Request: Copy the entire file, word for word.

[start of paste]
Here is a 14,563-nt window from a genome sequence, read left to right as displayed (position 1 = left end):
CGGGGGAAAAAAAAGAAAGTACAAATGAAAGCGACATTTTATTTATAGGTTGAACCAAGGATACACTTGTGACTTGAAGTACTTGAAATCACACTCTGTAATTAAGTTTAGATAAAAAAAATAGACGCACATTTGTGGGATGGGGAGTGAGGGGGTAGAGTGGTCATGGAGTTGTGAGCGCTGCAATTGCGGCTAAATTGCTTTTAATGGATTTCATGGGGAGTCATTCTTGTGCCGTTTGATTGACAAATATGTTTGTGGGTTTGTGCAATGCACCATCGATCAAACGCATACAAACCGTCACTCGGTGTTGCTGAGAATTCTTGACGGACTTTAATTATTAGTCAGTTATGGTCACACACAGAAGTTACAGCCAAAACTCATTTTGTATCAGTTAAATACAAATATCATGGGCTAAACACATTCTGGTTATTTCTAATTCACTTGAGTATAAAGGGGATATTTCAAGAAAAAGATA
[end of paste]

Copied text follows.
Here is a 14,563-nt window from a genome sequence, read left to right as displayed (position 1 = left end):
CGGGGGAAAAAAAAGAAAGTACAAATGAAAGCGACATTTTATTTATAGGTTGAACCAAGGATACACTTGTGACTTGAAGTACTTGAAATCACACTCTGTAATTAAGTTTAGATAAAAAAAATAGACGCACATTTGTGGGATGGGGAGTGAGGGGGTAGAGTGGTCATGGAGTTGTGAGCGCTGCAATTGCGGCTAAATTGCTTTTAATGGATTTCATGGGGAGTCATTCTTGTGCCGTTTGATTGACAAATATGTTTGTGGGTTTGTGCAATGCACCATCGATCAAACGCATACAAACCGTCACTCGGTGTTGCTGAGAATTCTTGACGGACTTTAATTATTAGTCAGTTATGGTCACACACAGAAGTTACAGCCAAAACTCATTTTGTATCAGTTAAATACAAATATCATGGGCTAAACACATTCTGGTTATTTCTAATTCACTTGAGTATAAAGGGGATATTTCAAGAAAAAGATA